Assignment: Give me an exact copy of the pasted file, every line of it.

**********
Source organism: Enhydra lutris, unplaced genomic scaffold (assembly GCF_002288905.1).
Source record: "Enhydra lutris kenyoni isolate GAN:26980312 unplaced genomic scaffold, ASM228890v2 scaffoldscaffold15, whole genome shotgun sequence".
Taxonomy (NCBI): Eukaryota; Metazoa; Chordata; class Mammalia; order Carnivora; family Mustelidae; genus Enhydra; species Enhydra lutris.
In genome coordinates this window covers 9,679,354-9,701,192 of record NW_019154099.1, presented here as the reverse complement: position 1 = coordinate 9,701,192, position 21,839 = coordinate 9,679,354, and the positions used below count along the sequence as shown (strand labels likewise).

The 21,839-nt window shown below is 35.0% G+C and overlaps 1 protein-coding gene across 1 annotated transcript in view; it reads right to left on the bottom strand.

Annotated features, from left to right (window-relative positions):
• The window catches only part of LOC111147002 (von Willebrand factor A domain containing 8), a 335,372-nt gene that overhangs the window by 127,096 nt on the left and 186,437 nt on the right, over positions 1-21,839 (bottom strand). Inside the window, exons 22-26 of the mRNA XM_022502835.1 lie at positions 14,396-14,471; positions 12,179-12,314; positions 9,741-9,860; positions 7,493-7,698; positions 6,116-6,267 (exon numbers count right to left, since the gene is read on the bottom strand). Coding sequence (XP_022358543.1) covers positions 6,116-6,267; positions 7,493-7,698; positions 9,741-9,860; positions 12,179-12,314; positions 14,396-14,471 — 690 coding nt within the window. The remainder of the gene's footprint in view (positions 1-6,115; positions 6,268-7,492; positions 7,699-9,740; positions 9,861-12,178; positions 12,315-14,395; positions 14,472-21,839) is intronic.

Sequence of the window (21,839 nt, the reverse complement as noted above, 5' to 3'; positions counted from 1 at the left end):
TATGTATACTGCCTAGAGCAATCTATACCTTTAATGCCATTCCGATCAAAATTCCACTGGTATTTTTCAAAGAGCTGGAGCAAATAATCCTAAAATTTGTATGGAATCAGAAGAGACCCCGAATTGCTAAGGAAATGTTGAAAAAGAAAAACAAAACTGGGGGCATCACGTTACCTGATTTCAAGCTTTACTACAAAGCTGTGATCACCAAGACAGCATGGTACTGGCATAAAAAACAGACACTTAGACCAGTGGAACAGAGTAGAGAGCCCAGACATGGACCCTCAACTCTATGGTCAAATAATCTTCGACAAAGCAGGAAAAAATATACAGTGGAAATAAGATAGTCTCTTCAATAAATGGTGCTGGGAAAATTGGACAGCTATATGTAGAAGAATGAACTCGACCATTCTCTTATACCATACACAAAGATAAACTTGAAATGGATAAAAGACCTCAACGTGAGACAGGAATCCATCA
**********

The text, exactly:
Source organism: Enhydra lutris, unplaced genomic scaffold (assembly GCF_002288905.1).
Source record: "Enhydra lutris kenyoni isolate GAN:26980312 unplaced genomic scaffold, ASM228890v2 scaffoldscaffold15, whole genome shotgun sequence".
Taxonomy (NCBI): Eukaryota; Metazoa; Chordata; class Mammalia; order Carnivora; family Mustelidae; genus Enhydra; species Enhydra lutris.
In genome coordinates this window covers 9,679,354-9,701,192 of record NW_019154099.1, presented here as the reverse complement: position 1 = coordinate 9,701,192, position 21,839 = coordinate 9,679,354, and the positions used below count along the sequence as shown (strand labels likewise).

The 21,839-nt window shown below is 35.0% G+C and overlaps 1 protein-coding gene across 1 annotated transcript in view; it reads right to left on the bottom strand.

Annotated features, from left to right (window-relative positions):
• The window catches only part of LOC111147002 (von Willebrand factor A domain containing 8), a 335,372-nt gene that overhangs the window by 127,096 nt on the left and 186,437 nt on the right, over positions 1-21,839 (bottom strand). Inside the window, exons 22-26 of the mRNA XM_022502835.1 lie at positions 14,396-14,471; positions 12,179-12,314; positions 9,741-9,860; positions 7,493-7,698; positions 6,116-6,267 (exon numbers count right to left, since the gene is read on the bottom strand). Coding sequence (XP_022358543.1) covers positions 6,116-6,267; positions 7,493-7,698; positions 9,741-9,860; positions 12,179-12,314; positions 14,396-14,471 — 690 coding nt within the window. The remainder of the gene's footprint in view (positions 1-6,115; positions 6,268-7,492; positions 7,699-9,740; positions 9,861-12,178; positions 12,315-14,395; positions 14,472-21,839) is intronic.

Sequence of the window (21,839 nt, the reverse complement as noted above, 5' to 3'; positions counted from 1 at the left end):
TATGTATACTGCCTAGAGCAATCTATACCTTTAATGCCATTCCGATCAAAATTCCACTGGTATTTTTCAAAGAGCTGGAGCAAATAATCCTAAAATTTGTATGGAATCAGAAGAGACCCCGAATTGCTAAGGAAATGTTGAAAAAGAAAAACAAAACTGGGGGCATCACGTTACCTGATTTCAAGCTTTACTACAAAGCTGTGATCACCAAGACAGCATGGTACTGGCATAAAAAACAGACACTTAGACCAGTGGAACAGAGTAGAGAGCCCAGACATGGACCCTCAACTCTATGGTCAAATAATCTTCGACAAAGCAGGAAAAAATATACAGTGGAAATAAGATAGTCTCTTCAATAAATGGTGCTGGGAAAATTGGACAGCTATATGTAGAAGAATGAACTCGACCATTCTCTTATACCATACACAAAGATAAACTTGAAATGGATAAAAGACCTCAACGTGAGACAGGAATCCATCA